You’ll likely require time off work to heal after experiencing injuries in an accident or incident due to someone else’s negligence or ill intentions. After all, muscle strains, sprains, broken bones, and internal injuries can all prevent you from performing everyday tasks as you once did.
However, it’s not always easy knowing whether you’re well enough to return to work and whether doing so would negatively impact your healing journey. Consider the following factors before making your decision:
Your Doctor’s Advice
Your primary healthcare provider will be among the best people to talk to about your timeline for returning to work. They can refer to your medical history, assess your condition, and decide whether now is the right time and in what capacity.
During your interactions with your doctor, you may ask yourself, ‘Can my employer call my doctor?’ After all, they need to know whether you’ll be returning to work and whether you’re fit for full-time work or light duties. Yes, your employer can call your doctor, but only to:
- Confirm a doctor’s note
- Comply with workers’ compensation laws
- Confirm your injuries won’t affect your ability to work
- Verify your health status won’t impact you or your coworkers
- Document your fitness level
- Be reimbursed for medical care they provided to you
Your Job’s Physical Demands
Some jobs are more demanding than others. As a result, an office worker with a broken leg might be able to return to work far quicker than a laborer with the same personal injury. The nature of your job definitely contributes to whether or not you’re ready to return to work. Write down what your job entails and talk through these activities with your doctor. They may believe the time is right or suggest extending your leave.
Your Pain Levels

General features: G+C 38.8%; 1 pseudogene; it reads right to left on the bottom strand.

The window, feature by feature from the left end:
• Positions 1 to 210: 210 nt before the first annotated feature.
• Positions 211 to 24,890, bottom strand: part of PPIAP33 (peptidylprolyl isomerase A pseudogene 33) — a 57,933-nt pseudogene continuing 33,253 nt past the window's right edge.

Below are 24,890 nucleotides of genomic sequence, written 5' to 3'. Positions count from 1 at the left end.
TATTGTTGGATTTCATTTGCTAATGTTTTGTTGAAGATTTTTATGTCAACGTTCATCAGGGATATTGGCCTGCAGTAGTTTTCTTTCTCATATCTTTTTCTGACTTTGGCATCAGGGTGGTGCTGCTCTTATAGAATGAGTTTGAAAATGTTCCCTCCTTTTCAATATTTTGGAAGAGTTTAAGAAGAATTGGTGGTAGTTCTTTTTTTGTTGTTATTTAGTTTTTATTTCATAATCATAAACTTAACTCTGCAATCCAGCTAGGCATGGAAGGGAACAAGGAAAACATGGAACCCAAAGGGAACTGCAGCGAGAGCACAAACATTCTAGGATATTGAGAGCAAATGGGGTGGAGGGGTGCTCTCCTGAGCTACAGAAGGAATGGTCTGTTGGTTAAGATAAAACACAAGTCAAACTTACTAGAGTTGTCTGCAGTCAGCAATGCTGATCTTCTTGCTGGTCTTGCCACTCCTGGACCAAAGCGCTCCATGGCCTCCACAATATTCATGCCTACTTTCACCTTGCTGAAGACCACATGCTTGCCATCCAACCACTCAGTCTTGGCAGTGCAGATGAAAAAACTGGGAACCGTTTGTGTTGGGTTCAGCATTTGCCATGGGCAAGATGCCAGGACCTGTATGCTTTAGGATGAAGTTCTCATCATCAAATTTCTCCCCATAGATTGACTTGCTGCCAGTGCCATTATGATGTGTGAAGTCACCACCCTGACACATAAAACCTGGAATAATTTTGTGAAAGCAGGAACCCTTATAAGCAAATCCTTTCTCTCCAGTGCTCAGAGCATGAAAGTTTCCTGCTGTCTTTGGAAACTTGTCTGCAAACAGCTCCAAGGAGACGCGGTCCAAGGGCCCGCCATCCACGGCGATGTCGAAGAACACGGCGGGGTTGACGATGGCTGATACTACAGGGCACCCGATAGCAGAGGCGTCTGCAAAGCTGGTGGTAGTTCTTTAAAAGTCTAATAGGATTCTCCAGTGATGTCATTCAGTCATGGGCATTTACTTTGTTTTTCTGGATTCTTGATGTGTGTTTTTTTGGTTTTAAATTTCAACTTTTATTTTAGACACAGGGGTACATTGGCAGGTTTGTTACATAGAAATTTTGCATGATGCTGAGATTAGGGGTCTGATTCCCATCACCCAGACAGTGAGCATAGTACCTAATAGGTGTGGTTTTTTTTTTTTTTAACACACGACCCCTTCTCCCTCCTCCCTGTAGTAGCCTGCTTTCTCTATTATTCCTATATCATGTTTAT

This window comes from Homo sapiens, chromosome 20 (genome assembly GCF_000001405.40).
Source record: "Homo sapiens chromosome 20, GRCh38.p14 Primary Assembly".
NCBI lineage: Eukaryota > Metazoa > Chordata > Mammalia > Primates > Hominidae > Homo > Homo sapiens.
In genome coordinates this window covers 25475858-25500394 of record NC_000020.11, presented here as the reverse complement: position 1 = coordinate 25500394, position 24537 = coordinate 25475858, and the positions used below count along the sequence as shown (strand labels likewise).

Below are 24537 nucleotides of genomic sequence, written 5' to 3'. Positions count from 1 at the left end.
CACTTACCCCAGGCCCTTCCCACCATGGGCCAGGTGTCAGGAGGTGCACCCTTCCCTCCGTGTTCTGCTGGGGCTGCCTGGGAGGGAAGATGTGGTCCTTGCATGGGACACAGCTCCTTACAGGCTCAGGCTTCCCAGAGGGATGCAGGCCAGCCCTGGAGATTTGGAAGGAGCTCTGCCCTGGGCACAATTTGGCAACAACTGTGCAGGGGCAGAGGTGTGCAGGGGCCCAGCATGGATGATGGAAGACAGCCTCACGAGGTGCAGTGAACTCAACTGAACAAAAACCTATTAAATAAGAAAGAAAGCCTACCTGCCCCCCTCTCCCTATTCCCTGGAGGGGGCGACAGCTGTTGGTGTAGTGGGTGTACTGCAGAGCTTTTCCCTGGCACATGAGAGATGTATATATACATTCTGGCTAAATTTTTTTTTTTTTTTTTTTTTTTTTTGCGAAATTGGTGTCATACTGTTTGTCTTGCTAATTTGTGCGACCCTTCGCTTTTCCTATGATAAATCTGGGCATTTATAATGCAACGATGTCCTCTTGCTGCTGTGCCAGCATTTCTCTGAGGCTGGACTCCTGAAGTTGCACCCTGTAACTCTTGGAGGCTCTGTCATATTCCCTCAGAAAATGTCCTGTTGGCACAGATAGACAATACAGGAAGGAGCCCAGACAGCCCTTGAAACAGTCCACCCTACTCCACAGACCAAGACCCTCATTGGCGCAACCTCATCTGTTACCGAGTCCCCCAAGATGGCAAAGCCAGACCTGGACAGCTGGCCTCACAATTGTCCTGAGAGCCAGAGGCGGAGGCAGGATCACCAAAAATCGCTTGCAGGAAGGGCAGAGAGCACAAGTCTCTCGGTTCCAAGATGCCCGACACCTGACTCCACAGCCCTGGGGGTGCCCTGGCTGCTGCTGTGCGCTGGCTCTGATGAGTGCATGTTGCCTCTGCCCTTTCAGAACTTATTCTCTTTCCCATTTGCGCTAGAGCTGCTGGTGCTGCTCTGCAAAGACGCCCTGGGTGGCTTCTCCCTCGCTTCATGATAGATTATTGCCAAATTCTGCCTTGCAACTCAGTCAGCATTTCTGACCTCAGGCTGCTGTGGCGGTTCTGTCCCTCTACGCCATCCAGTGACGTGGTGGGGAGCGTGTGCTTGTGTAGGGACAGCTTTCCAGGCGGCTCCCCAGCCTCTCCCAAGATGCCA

Everyone’s pain thresholds are different. Some illnesses and injuries are also more painful than others. Your pain levels can be a leading factor in whether or not you’re ready to return to work. If you have your pain levels under control, your doctors might believe you’re ready to return to light or full duties. However, if you’re still experiencing uncontrollable pain, this might indicate that you haven’t finished healing, and returning to work might prolong the recovery process.
Your Workplace’s Flexibility
Some people have flexible roles that enable them to undertake a range of tasks of varying difficulty levels. When you can’t do something or don’t have time for something, you might be able to rely on other employees.
Such a working environment can be desirable for injured people who are close to ready to return to work. They can start with light duties and work up to regular duties. However, not everyone has such a working environment. If you must be able to perform one specific job, and your injuries or disability stops you from doing that, you may only be able to return to work once you’re completely healed.
It can be hard to know when it’s the right time to return to work after experiencing a personal injury. You may not know when you’ll be fully healed or whether returning to work will affect your progress. Consider some of the factors above and speak to healthcare professionals. You can then make an informed decision about what comes next.